brahms in the autumn of his year

Johannes Brahms (1833-97) is, for me, a silvan composer—his music reminds me of a great rambling wood. We can rather clearly see the succession of the seasons in his work: from the fiercely beautiful, compelling springtime of early efforts like the piano sonatas and ballades, the first sets of songs, and chamber works such the first string sextet and the piano quartets, to the bursting summer of his symphonies, mature lieder, and Ein deutsches Requiem; and then there is the august and demure autumn of Brahms’ year, in which he composed chamber works, piano music, and a few last songs, all of an intense intimacy which represent to me the best that the Romantic period has to offer.

The particular works I have in mind are the trio for clarinet, cello, and piano, Op. 114; the clarinet quintet, Op. 115; the final collections of character pieces for the piano, Opp. 116-119; the two sonatas for clarinet and piano, Op. 120, which to my mind are still the finest music written for that combination; and of course the Four Serious Songs of Op. 121 and the chorale preludes for organ of Op. 122. After these, Brahms was no more. In all this music we hear the life force waning, represented by long, sinuous melodic phrases and a preoccupation with harmonic progression by descending fifth. Brahms’ late interest in the clarinet came  from his association with Mühlfeld, a clarinetist from the orchestra at Meiningen whose playing inspired the master to continue composing during a period of creative vexation.

I believe it is in the Four Pieces for piano of Op. 119 (1893) that we can most directly experience this heaving forth of a great many leaves onto the musical landscape. We sense Brahms’ prescience of his own impending demise, but not through any sense of panic or terror in his voice, because there is none. Maybe there is some regret, some longing to revisit the springtime of youth once again, but we can find no internal disarray in this music. It reminds me of Bilbo Baggins at Rivendell, continually dozing by the fire as he looks over the journals of his great adventures while the younger generation prepares to quest on.  There is no rage against the dying of the light—only placid enjoyment of its last warmth and, one feels, some pleasure in solitary respite at the end of a full life.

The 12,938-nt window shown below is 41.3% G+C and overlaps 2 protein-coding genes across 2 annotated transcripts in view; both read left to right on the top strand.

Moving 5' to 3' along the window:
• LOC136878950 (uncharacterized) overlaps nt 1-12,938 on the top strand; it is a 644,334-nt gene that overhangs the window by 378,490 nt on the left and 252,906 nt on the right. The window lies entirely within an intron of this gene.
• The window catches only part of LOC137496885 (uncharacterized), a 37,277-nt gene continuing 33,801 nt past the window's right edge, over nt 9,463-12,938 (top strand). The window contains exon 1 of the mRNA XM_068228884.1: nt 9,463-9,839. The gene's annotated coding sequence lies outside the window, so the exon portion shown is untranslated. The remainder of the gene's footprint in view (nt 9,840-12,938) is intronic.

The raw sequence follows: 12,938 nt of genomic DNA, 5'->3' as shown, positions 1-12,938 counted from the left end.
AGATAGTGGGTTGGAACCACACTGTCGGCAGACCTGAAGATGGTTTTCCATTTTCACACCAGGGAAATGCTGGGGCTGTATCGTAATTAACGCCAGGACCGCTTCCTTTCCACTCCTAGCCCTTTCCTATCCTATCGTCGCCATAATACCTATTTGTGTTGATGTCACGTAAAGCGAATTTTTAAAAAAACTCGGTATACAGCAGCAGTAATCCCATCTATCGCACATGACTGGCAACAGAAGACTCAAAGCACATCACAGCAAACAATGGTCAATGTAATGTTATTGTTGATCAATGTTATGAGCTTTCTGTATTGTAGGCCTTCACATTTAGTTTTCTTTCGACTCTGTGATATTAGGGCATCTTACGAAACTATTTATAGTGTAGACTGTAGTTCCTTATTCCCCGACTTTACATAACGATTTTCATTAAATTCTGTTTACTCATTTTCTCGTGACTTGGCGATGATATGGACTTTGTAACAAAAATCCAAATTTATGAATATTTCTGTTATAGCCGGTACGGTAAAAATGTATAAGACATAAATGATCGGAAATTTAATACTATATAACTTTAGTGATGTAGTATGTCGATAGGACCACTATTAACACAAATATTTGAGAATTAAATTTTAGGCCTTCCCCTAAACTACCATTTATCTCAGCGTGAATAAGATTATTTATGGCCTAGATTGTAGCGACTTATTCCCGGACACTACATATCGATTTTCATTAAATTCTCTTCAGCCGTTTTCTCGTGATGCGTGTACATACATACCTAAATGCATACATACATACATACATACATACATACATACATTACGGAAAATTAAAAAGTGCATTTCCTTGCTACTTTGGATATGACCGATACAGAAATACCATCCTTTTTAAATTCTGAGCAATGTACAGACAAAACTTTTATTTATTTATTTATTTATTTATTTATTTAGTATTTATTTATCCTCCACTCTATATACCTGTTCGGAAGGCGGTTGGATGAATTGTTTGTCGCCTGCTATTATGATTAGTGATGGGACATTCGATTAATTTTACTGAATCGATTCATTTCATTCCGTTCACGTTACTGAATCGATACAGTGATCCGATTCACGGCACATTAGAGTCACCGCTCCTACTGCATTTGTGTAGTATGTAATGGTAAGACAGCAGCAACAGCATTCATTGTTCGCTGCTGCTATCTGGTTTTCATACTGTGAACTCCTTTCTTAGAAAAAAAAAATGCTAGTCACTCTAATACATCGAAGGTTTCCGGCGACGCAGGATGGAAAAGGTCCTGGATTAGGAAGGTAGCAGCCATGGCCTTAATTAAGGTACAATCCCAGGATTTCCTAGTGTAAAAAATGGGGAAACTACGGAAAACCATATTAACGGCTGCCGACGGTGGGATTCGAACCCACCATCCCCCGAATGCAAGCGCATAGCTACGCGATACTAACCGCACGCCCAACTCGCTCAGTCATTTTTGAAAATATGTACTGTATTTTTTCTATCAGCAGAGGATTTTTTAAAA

Below, Hélene Grimaud interprets the Four Pieces, Op. 119. The first, an Intermezzo in B minor marked simply adagio, she takes at a much faster clip than most, perhaps at the expense of a little clarity in the texture and certainly contrary to the mood Brahms intended. Still, neither the gently sighing character of the first theme nor the gleam in the eye of the second are lost. Brahms wrote of this piece to Clara Schumann:

I am tempted to copy out a small piano piece for you, because I would like to know how you agree with it. It is teeming with dissonances! These may [well] be correct and [can] be explained—but maybe they won’t please your palate, and now I wished, they would be less correct, but more appetizing and agreeable to your taste. The little piece is exceptionally melancholic and ‘to be played very slowly’ is not an understatement. Every bar and every note must sound like a ritard[ando], as if one wanted to suck melancholy out of each and every one . . .

The second, an Intermezzo in E minor, is probably my favorite of the set. This is a monothematic work, with a single melody transformed through a process manifesting several different moods. The opening harmony is so deliciously autumnal as to defy any further description.

No. 3, the Intermezzo in C, is the lightest in character. If we really are in a forest, surely this is the playing of the wood nymphs in the thick and colorful carpet of discarded foliage:

And the final piece, of a more substantial character than the others as its title Rhapsodie implies, seems a direct outpouring of all the emotion that has been coyly hinted at in the previous three. Here Brahms returns to the Hungarian dance rhythms and irregular phrases that periodically surface in all his works. The bravura of the opening contrasts sharply with the grazioso middle section, whose technical challenges Grimaud’s effortless rendering totally belie. Harmonically, the Rhapsodie can be thought of as a great transformation wherein E-flat major becomes E-flat minor. These are the last notes Brahms would publish for solo piano, and the departure is robust and confident enough:

FacebookDigg itGoogleTechnoratiYahoo! My WebRedditMySpaceTwitterdel.icio.usStumbleuponGmailWindows Live

Social Bookmarking Links


%d bloggers like this: